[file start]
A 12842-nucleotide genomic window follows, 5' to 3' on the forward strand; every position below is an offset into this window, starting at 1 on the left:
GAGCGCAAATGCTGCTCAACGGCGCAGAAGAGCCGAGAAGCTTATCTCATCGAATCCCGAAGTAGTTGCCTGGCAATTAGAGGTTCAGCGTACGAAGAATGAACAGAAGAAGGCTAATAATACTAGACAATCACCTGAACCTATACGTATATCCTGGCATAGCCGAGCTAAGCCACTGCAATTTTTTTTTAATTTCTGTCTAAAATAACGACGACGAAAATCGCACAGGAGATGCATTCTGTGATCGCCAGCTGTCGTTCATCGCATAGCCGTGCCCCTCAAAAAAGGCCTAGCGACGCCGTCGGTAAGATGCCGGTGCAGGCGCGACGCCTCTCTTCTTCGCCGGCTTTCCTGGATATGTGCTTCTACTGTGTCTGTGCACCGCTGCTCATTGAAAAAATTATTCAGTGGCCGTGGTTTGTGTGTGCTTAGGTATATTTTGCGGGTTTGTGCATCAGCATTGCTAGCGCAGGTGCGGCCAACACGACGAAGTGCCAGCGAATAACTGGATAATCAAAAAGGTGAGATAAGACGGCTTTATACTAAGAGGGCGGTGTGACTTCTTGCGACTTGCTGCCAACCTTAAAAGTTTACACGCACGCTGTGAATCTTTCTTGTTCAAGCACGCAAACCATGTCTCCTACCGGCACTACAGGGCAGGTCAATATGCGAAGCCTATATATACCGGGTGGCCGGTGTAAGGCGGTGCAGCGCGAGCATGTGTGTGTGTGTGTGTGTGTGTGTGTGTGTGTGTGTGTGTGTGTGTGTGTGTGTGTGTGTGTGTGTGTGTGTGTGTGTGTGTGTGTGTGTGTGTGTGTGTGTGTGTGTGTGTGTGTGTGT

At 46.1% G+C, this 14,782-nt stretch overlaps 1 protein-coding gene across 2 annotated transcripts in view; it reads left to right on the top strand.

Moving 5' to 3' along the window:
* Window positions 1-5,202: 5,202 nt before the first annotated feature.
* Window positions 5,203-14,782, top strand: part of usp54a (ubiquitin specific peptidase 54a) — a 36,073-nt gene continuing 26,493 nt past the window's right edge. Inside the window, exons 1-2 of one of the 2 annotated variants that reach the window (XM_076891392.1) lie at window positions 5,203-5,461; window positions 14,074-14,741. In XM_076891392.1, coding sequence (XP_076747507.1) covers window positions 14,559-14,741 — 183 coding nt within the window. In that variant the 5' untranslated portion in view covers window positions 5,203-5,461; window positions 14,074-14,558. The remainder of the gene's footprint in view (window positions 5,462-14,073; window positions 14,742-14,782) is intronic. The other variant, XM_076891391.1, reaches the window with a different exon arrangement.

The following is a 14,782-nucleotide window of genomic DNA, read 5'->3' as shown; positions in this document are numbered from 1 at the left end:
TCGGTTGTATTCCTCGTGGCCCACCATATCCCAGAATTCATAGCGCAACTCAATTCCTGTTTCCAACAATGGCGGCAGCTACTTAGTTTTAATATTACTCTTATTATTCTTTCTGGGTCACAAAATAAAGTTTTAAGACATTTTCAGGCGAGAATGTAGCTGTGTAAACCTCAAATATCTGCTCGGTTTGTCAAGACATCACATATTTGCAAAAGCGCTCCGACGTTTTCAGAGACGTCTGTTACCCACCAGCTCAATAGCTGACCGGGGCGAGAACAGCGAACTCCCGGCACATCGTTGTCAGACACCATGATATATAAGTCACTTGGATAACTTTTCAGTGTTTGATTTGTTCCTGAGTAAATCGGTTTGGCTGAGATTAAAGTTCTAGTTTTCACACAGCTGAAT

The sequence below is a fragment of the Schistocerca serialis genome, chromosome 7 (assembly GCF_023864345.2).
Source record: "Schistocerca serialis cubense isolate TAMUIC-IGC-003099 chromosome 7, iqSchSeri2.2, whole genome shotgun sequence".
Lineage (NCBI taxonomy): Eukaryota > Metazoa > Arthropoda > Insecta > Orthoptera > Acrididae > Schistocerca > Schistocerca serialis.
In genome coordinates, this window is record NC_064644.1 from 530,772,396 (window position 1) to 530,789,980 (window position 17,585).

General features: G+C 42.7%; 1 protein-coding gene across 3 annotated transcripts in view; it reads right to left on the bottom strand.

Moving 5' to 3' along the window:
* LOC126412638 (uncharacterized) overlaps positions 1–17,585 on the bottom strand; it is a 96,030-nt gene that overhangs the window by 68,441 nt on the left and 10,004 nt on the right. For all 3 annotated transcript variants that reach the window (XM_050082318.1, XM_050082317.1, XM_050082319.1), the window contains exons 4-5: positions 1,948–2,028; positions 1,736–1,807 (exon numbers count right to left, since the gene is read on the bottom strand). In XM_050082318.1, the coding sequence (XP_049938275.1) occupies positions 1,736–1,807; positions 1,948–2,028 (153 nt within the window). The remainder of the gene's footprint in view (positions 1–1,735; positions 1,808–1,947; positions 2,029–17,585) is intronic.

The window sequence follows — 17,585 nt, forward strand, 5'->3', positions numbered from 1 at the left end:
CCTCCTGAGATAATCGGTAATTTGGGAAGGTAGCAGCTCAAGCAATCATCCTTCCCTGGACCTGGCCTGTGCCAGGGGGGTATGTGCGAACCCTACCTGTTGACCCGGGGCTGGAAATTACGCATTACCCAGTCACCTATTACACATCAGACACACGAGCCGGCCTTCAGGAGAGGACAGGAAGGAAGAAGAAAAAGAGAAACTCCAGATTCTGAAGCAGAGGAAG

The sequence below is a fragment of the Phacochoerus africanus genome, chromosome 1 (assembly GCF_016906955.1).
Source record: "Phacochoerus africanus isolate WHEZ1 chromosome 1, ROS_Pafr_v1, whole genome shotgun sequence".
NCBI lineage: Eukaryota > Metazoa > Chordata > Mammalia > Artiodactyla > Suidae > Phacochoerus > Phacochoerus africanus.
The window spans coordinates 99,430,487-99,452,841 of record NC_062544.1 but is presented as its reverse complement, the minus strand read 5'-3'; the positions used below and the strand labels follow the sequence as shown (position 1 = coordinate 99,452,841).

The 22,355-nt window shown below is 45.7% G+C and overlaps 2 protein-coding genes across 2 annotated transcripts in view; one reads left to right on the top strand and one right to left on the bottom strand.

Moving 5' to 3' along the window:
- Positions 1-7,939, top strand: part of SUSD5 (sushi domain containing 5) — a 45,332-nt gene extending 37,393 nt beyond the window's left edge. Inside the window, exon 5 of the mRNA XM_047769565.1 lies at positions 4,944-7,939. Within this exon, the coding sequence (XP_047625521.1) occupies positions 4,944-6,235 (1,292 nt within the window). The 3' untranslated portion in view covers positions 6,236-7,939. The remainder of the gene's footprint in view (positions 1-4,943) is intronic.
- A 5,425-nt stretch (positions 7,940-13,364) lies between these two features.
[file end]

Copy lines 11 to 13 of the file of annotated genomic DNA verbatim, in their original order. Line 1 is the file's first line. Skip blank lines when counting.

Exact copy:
Lineage (NCBI taxonomy): Eukaryota > Metazoa > Arthropoda > Insecta > Orthoptera > Acrididae > Schistocerca > Schistocerca serialis.
In genome coordinates, this window is record NC_064644.1 from 530,772,396 (window position 1) to 530,789,980 (window position 17,585).

General features: G+C 42.7%; 1 protein-coding gene across 3 annotated transcripts in view; it reads right to left on the bottom strand.